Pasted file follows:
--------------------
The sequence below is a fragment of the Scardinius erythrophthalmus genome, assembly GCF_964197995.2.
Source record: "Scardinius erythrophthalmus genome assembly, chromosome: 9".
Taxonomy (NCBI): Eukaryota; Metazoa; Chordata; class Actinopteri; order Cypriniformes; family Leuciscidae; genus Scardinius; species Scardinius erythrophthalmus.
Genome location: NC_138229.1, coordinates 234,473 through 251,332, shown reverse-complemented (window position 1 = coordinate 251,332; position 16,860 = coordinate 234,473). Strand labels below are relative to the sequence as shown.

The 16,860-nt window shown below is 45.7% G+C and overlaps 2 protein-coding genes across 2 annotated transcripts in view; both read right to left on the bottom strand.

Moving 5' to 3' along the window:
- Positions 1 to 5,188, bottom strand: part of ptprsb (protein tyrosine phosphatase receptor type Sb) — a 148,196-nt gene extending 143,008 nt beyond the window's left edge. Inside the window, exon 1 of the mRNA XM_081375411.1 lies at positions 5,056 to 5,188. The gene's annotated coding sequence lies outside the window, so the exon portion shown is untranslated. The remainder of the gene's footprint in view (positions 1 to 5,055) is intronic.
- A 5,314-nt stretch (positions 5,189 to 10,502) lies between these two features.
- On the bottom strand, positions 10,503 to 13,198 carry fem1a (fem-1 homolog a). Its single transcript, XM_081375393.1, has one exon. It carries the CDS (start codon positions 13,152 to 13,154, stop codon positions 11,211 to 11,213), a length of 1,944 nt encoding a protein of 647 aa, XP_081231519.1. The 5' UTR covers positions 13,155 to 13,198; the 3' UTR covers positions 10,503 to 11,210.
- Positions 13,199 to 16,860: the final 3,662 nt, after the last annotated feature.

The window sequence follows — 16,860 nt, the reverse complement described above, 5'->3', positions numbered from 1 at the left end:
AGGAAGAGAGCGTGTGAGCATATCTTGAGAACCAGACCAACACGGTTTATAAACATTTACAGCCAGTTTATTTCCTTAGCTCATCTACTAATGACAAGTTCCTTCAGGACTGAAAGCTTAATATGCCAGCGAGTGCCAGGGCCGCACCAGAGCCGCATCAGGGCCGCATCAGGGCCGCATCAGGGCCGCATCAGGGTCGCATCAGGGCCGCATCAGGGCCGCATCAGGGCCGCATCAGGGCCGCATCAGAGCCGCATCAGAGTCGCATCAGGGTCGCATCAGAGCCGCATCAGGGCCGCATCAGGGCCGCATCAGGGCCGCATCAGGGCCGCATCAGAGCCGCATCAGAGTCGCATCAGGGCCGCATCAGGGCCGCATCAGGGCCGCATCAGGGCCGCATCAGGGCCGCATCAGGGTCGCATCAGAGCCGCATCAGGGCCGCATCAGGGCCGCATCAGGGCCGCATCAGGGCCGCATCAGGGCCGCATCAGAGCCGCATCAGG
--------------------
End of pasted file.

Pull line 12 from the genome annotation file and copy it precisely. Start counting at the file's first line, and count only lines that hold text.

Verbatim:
AGGAAGAGAGCGTGTGAGCATATCTTGAGAACCAGACCAACACGGTTTATAAACATTTACAGCCAGTTTATTTCCTTAGCTCATCTACTAATGACAAGTTCCTTCAGGACTGAAAGCTTAATATGCCAGCGAGTGCCAGGGCCGCACCAGAGCCGCATCAGGGCCGCATCAGGGCCGCATCAGGGCCGCATCAGGGTCGCATCAGGGCCGCATCAGGGCCGCATCAGGGCCGCATCAGGGCCGCATCAGAGCCGCATCAGAGTCGCATCAGGGTCGCATCAGAGCCGCATCAGGGCCGCATCAGGGCCGCATCAGGGCCGCATCAGGGCCGCATCAGAGCCGCATCAGAGTCGCATCAGGGCCGCATCAGGGCCGCATCAGGGCCGCATCAGGGCCGCATCAGGGCCGCATCAGGGTCGCATCAGAGCCGCATCAGGGCCGCATCAGGGCCGCATCAGGGCCGCATCAGGGCCGCATCAGGGCCGCATCAGAGCCGCATCAGG